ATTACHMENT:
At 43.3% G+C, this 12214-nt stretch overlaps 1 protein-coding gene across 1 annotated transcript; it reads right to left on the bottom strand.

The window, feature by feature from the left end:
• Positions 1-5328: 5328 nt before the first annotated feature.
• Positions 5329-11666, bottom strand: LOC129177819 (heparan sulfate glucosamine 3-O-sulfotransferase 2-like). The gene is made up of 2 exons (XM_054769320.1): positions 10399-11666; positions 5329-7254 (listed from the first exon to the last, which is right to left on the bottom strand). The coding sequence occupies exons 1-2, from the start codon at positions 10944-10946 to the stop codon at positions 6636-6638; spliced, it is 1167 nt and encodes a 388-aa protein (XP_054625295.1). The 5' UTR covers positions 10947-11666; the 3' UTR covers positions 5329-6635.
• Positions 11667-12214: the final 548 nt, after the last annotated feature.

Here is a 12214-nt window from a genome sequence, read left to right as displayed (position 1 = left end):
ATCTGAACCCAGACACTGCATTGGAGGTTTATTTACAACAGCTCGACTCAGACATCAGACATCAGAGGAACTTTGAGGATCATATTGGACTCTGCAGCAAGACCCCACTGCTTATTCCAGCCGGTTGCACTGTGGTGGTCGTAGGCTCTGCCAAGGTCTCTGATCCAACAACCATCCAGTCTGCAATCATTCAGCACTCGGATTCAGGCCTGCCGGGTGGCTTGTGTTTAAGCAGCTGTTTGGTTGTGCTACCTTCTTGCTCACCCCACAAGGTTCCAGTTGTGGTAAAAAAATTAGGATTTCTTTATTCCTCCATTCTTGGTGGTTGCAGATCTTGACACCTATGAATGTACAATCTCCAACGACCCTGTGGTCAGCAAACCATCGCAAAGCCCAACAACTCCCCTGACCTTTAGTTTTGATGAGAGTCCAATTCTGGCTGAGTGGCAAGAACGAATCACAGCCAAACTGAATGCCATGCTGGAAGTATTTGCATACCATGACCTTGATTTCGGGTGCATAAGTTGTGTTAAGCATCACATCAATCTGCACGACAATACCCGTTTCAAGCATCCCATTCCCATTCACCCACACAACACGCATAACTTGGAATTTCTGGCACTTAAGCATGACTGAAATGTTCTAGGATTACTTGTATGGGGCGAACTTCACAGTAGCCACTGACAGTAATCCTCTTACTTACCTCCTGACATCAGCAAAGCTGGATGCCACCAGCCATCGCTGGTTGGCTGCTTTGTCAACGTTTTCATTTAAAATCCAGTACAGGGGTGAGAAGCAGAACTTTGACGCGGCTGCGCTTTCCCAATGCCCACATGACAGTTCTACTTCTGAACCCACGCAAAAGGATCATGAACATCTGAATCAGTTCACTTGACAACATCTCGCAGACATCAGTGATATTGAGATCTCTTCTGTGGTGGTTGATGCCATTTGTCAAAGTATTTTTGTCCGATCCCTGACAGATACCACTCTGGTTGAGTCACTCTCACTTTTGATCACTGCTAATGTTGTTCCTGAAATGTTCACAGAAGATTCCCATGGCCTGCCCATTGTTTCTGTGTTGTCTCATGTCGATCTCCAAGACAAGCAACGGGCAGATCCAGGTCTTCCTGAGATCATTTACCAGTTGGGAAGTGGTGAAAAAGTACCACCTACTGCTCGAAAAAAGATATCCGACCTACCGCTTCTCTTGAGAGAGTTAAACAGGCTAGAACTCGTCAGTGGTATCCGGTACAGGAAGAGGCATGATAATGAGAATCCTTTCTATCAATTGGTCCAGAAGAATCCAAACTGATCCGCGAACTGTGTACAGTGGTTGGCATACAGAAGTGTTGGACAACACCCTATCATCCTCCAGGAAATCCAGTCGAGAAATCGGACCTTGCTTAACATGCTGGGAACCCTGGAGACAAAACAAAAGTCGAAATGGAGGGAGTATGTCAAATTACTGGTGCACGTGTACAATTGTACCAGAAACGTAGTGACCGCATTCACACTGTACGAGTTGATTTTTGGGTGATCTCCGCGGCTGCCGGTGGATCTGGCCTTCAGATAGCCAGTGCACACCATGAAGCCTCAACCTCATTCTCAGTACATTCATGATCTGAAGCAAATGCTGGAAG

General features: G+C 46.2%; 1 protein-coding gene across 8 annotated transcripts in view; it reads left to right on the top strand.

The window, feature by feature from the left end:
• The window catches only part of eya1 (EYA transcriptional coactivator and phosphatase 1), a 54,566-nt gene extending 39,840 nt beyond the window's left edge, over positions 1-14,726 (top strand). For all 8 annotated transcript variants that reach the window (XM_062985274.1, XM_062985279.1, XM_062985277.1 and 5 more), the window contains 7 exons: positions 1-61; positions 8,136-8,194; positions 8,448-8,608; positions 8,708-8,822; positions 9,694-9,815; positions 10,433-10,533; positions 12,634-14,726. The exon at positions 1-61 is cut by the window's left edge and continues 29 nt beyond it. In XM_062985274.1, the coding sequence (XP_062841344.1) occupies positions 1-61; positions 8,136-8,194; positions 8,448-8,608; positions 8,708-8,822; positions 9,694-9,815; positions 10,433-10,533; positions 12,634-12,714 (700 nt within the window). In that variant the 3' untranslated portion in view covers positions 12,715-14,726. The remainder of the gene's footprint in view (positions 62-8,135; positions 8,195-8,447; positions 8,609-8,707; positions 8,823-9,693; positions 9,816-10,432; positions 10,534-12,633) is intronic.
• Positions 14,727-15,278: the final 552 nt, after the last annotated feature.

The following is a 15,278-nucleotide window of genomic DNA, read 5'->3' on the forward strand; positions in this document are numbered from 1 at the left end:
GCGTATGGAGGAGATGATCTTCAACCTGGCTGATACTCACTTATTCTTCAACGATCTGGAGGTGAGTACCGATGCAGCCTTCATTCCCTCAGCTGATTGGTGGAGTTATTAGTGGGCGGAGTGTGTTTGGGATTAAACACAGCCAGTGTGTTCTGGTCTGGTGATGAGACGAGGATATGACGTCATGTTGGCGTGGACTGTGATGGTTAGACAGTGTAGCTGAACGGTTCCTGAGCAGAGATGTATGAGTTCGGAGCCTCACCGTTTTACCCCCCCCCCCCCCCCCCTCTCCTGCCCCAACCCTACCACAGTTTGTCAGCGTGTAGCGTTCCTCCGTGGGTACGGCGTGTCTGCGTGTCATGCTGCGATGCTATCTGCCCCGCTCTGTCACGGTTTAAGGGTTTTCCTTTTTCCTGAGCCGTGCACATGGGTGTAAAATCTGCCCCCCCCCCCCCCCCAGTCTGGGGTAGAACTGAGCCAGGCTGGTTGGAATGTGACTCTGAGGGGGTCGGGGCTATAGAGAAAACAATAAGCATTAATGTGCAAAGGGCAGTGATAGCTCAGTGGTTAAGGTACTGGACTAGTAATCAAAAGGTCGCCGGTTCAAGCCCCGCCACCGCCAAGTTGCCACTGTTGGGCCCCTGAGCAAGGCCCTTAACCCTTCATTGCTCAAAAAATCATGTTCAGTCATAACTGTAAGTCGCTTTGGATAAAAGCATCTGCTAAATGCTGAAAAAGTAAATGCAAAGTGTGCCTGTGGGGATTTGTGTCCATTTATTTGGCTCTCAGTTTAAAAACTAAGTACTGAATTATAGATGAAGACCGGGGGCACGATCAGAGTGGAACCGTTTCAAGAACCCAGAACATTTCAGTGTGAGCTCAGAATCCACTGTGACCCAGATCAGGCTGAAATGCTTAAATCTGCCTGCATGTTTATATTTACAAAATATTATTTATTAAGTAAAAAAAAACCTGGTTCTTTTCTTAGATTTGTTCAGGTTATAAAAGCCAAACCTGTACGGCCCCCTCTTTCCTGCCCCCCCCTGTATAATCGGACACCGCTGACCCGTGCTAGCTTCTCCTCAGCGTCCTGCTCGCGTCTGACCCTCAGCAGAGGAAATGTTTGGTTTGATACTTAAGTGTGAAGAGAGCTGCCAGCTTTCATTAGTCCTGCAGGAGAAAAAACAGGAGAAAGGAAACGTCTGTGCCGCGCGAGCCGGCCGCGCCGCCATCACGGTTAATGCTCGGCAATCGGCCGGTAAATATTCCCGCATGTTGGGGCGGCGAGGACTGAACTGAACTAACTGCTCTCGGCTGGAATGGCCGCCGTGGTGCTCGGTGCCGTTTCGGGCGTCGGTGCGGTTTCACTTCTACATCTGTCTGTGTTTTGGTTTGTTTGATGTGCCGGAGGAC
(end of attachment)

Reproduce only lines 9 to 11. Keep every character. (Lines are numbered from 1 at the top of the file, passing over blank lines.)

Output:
The window, feature by feature from the left end:
• The window catches only part of eya1 (EYA transcriptional coactivator and phosphatase 1), a 54,566-nt gene extending 39,840 nt beyond the window's left edge, over positions 1-14,726 (top strand). For all 8 annotated transcript variants that reach the window (XM_062985274.1, XM_062985279.1, XM_062985277.1 and 5 more), the window contains 7 exons: positions 1-61; positions 8,136-8,194; positions 8,448-8,608; positions 8,708-8,822; positions 9,694-9,815; positions 10,433-10,533; positions 12,634-14,726. The exon at positions 1-61 is cut by the window's left edge and continues 29 nt beyond it. In XM_062985274.1, the coding sequence (XP_062841344.1) occupies positions 1-61; positions 8,136-8,194; positions 8,448-8,608; positions 8,708-8,822; positions 9,694-9,815; positions 10,433-10,533; positions 12,634-12,714 (700 nt within the window). In that variant the 3' untranslated portion in view covers positions 12,715-14,726. The remainder of the gene's footprint in view (positions 62-8,135; positions 8,195-8,447; positions 8,609-8,707; positions 8,823-9,693; positions 9,816-10,432; positions 10,534-12,633) is intronic.
• Positions 14,727-15,278: the final 552 nt, after the last annotated feature.